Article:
BackgroundInterview Date:April 2019
Gender Identity: Male
Race/Ethnicity: Middle Eastern
Sexual Orientation: Heterosexual
Graduation Year: 2021
High School Experience: Private school outside of Boston, MA with a graduating class of about 200 students. There was a culture of going to culture.
First Generation College Student: No
Major: Political Science – there are no minors at Amherst
Extracurricular Activities: I’m a student-athlete.
What impact has being a student-athlete had on your experience?
I think it’s added a lot. It helps with time management and being more organized. It’s tough, but it helps out.
Can you describe your weekly coursework for your major?
Each class usually has around four essays a semester and the majority of homework is reading and writing reading reflections.
Is there anything you feel your major’s department does especially well or especially poorly?
The professors have a great focus on their classwork. They don’t just teach you a bunch of information so you learn it, they teach you skills you can use after college. I’ve learned how to analyze documents and different ways to format documents. I don’t feel like I’m regurgitating information, I’m actually learning something.
How would you describe the learning environment? Do you think it’s competitive or collaborative?
The academic nature of the school makes it competitive, and as a first year, it can be a little intimidating because everybody’s coming from the top of their high school class. You just have to realize that you’re not going to do as well as you did in high school and let that stress of failing go away. Once you do that, the place opens up more.
How accessible are your professors?
Very accessible. I’ve never not been able to meet with or contact them.
Do you feel people are open to multiple schools of thought in the classroom?
Yeah, I think so. It depends on the professor you have and how the professor wants to teach the class. Professors usually acknowledge other schools of thought but whether they incorporate them into the curriculum is up to them.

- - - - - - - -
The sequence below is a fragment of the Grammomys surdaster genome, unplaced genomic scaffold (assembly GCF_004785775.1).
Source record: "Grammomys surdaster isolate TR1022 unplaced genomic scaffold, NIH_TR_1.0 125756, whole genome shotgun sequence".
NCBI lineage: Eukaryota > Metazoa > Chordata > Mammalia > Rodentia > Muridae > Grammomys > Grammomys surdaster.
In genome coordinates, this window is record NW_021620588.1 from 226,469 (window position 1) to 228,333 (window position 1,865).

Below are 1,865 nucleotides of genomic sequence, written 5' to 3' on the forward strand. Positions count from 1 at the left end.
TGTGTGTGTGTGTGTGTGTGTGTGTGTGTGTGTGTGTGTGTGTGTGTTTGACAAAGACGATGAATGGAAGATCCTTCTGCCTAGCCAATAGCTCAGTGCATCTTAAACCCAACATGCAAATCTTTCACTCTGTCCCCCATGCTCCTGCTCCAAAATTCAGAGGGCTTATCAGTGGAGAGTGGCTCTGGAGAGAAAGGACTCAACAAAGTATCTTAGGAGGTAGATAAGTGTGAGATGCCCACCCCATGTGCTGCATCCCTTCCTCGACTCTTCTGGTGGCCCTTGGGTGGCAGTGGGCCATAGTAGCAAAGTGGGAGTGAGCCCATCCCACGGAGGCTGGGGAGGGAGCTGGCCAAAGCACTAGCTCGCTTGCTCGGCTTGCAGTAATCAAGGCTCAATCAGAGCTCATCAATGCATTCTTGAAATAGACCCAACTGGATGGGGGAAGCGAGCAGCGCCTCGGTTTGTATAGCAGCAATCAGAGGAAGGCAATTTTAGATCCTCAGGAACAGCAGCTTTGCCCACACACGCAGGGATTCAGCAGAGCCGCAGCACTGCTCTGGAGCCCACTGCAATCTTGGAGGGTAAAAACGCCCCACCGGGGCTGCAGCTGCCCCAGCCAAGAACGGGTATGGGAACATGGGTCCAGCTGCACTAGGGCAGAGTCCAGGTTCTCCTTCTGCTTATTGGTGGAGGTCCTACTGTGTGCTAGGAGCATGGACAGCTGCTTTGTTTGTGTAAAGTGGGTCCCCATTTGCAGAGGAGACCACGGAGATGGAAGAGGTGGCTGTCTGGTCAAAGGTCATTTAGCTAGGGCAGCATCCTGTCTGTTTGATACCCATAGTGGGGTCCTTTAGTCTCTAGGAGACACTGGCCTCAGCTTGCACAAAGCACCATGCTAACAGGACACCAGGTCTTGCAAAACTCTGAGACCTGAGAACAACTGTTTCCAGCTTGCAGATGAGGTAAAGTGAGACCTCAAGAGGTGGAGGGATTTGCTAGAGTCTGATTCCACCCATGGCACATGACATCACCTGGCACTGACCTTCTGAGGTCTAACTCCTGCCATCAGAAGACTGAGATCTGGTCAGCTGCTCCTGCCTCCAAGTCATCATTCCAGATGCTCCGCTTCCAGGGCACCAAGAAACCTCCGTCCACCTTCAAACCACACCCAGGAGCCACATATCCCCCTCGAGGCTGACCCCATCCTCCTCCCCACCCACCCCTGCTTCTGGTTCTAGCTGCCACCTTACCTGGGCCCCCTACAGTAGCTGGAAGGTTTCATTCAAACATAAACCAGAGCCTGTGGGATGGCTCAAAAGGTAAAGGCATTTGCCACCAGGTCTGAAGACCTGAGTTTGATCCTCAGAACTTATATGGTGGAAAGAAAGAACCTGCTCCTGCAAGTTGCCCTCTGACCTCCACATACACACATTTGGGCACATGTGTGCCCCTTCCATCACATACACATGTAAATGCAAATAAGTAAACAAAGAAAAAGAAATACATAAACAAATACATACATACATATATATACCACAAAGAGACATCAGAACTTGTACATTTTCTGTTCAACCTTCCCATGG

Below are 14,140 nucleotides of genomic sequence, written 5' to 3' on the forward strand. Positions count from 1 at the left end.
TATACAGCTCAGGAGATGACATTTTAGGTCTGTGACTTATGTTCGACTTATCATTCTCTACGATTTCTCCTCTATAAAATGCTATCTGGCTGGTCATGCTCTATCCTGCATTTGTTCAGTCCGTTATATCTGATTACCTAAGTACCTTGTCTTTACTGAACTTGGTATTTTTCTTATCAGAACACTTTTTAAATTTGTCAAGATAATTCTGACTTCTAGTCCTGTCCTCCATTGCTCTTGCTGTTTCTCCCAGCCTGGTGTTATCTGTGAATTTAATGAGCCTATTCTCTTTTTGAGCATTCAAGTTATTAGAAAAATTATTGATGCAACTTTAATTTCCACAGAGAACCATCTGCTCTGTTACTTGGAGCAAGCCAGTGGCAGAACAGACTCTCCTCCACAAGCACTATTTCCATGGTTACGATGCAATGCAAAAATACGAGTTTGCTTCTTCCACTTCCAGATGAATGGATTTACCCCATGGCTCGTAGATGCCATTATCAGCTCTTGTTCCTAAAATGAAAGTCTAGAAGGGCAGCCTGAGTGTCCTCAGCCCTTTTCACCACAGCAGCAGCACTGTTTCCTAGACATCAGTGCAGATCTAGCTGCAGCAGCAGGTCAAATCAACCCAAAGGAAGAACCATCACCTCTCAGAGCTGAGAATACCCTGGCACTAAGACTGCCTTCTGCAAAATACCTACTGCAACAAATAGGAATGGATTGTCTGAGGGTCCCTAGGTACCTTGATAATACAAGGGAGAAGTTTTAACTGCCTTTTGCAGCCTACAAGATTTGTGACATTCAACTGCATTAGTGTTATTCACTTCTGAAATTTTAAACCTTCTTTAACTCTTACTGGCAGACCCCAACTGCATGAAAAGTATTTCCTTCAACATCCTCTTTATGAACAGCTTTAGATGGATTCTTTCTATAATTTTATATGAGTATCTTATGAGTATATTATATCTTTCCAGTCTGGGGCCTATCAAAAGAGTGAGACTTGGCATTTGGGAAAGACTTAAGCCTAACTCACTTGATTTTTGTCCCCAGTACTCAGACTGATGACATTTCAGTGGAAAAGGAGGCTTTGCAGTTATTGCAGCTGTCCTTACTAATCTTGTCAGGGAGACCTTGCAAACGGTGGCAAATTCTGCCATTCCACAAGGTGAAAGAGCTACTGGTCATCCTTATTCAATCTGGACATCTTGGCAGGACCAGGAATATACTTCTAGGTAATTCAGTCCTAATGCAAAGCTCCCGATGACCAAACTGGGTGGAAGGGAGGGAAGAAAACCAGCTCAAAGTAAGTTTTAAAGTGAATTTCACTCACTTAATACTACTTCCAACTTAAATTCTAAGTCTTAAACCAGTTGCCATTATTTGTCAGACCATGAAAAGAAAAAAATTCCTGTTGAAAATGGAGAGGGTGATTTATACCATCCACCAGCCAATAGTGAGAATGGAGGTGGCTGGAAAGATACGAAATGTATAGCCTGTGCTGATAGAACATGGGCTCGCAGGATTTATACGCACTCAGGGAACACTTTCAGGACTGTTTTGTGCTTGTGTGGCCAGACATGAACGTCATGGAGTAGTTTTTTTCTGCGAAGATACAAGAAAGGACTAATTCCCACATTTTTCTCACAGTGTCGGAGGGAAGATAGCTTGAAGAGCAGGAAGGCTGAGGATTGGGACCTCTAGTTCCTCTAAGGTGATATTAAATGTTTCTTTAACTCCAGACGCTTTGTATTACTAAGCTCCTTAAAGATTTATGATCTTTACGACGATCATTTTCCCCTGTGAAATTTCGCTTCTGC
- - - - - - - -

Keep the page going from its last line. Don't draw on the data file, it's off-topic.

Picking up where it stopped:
How is managing both your sport and your coursework?
It’s tough in season because you have way more time devoted to sports, but in the off-season it’s not as bad. You have to figure out the right schedule for you and stick to it.
Why did you pick your major? Are you happy with your major choice?
I like writing, but I didn’t want to do history or English. I wanted something that applied more to the outside world. I came in wanting to do economics, but then I realized that I didn’t like that, and had taken a Political Science class and liked that so I decided to go with that.
On and Around Campus
Where have you lived on campus?
Freshman: Williston Hall with one roommate.
Sophomore: Plimpton with one roommate.
What was your favorite living situation?
Williston is one of the older buildings, so I wasn’t too happy with that. There were more newer buildings that a lot of other freshmen got. This year I’m happier with my situation because the rooms are bigger.
How was transitioning from living outside of Boston to Amherst, MA?
It’s a change of pace. Everything you need is around you, but it’s still not the same. You just need to get used to the change of pace, and besides that, it’s not bad.
Can you describe the level of safety you experienced on and around campus?
I feel pretty safe. There are always college police around and they are accessible and the RA’s are accessible. I haven’t had any issues.
Pros and Cons of being in Amherst, MA?
Pros: (1) You get a different environment if you’re from a city.
(2) It’s a college town, so there is always stuff to do.
Cons: (1) I could see how people coming from warmer places especially may be homesick because the winters here are pretty brutal.
What kind of weekend activities or nightlife do you like to participate in?
Usually there is a team party or, I’m 21, so I can go to the bars in Amherst. When I’m in season, I can only go out on Saturday night, but then out of season I can go out Wednesday, sometimes Friday and definitely Saturday. Wednesday is a bar night and then Friday and Saturday are usually on campus. You see the same people when you go out usually based on who’s in season and out of season. The parties are usually on campus in dorm common rooms.
What is the impact of sports teams on the nightlife at Amherst?
I would say that the majority of it is run by sports teams because the people who reserve the common rooms are usually athletes. Even though they book it, anyone can show up. There’s nobody at the door letting people in.
What is an alternative to going to a bar or party that you like for a night out?
It depends on the weekend. I always have work to do, so if I don’t go out I’m probably doing that. There are also good places to eat in Amherst and a movie theater.
How happy are you with the nightlife at Amherst? Is there anything you would change if you could?
For what the school is, I wouldn’t change anything. Amherst College is definitely not a party school. Everyone’s very academically motivated. With that in mind, it’s pretty good.
How did you meet your closest friends?